Arguments over what public education should look like and what purpose public education should serve — God, country, community, the economy, the self — are not new.
For much of the nineteenth century, production was done in small mills, which were typically powered by water and built to serve local needs. This made child labor the labor of choice for manufacturing in the early phases of the industrial revolution.
This extravagance is both a product of advances in materials and a challenge in its future growth. Raeff, Marc. Benjamin Elman argues that China was in a high level equilibrium trap in which the non-industrial methods were efficient enough to prevent use of industrial methods with high costs of capital.
Not only are there the attacks of the counter-culture represented by the writings of Theodore Roszak, Paul Goodman, and Herbert Marcusebut more thoughtful observers, such as Lewis Mumford, have attacked the spirit and practice of science and technology in the modern world.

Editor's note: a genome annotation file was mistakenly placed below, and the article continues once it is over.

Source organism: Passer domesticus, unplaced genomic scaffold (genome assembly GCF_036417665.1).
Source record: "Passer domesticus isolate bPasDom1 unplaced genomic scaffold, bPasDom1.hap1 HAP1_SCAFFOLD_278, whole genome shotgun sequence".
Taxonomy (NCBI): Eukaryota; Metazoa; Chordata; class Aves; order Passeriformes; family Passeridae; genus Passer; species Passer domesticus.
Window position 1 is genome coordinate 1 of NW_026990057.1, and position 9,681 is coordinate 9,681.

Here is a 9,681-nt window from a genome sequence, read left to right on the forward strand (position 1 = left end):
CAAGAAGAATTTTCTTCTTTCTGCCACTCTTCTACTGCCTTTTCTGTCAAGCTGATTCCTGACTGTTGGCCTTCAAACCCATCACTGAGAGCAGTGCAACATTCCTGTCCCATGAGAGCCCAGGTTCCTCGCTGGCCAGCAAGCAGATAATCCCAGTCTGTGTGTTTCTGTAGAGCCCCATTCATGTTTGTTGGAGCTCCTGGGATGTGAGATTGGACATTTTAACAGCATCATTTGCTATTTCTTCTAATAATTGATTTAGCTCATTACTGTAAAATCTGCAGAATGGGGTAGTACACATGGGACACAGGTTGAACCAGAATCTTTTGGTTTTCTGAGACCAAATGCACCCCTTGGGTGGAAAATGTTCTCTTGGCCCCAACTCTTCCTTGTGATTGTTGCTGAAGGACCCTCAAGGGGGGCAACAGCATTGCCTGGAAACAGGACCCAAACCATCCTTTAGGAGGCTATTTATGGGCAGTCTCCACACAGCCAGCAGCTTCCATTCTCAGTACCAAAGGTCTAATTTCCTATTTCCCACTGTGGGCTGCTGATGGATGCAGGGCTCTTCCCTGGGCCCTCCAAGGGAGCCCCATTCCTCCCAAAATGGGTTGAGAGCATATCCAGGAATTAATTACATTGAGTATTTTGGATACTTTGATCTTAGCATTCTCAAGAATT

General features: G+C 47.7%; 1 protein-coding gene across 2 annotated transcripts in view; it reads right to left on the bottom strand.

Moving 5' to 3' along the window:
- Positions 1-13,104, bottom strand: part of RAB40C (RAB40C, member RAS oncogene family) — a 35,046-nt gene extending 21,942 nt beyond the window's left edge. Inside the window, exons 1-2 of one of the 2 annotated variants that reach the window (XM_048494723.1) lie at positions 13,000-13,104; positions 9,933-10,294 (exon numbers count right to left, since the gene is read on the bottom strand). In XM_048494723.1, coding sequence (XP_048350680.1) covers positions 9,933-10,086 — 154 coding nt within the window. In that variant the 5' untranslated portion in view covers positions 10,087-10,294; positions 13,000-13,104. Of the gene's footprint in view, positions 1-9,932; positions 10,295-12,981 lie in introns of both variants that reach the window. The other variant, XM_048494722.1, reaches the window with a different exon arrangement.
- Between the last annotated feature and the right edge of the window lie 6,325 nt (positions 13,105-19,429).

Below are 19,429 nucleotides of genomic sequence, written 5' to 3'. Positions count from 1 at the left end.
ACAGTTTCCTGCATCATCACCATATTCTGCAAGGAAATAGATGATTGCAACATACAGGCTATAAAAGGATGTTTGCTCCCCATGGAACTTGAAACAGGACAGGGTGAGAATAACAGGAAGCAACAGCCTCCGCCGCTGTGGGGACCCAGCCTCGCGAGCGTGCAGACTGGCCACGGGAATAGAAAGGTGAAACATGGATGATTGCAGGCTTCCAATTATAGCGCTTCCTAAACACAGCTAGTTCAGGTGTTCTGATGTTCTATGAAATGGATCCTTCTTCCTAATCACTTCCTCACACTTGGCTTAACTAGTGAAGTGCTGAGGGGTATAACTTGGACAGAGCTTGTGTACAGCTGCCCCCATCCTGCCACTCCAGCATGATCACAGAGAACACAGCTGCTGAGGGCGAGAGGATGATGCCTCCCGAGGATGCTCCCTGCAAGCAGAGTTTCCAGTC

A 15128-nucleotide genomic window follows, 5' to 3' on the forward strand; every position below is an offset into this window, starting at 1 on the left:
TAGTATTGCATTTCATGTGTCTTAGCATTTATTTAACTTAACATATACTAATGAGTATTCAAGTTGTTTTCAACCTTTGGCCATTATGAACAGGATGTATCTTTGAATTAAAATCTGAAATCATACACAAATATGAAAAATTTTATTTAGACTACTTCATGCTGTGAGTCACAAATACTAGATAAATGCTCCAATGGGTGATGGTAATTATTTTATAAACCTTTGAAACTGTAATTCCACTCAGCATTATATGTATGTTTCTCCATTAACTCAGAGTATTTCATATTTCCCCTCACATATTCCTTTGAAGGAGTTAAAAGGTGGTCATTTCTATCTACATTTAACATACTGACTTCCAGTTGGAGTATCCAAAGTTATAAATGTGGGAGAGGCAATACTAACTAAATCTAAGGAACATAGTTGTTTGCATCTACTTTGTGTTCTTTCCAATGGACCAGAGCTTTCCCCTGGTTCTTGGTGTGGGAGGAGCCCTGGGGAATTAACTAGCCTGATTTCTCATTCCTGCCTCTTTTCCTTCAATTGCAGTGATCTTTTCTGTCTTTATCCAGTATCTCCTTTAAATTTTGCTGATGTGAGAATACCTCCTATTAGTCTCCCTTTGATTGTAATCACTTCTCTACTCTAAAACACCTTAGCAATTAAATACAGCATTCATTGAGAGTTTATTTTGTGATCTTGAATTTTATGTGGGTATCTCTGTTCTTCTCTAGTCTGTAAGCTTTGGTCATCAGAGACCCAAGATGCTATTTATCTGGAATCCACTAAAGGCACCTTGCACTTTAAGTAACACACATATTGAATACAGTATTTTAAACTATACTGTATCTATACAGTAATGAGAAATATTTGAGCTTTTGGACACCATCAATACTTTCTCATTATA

Nowhere was this better illustrated than the mills and associated industries of Manchester, nicknamed Cottonopolis, and arguably the world's first industrial city.
The initial aim of this outburst of maritime activity was not so much the acquisition of extensive fresh territory as the attainment of a far-flung network of trading posts and maritime bases. On entering the school, you can discover no individual unemployed, no boy looking vacantly round him: the whole is a beautiful picture of the most animated industry, and resembles the various machinery of a cloth or thread manufactory, completely executing their different offices, and all set in motion by one active engine.
One of the elements which is newest about it is the notion of purposive creation. Distance, in this sense, greatly explains the revolutionary incongruities that existed throughout Europe during the nineteenth-century.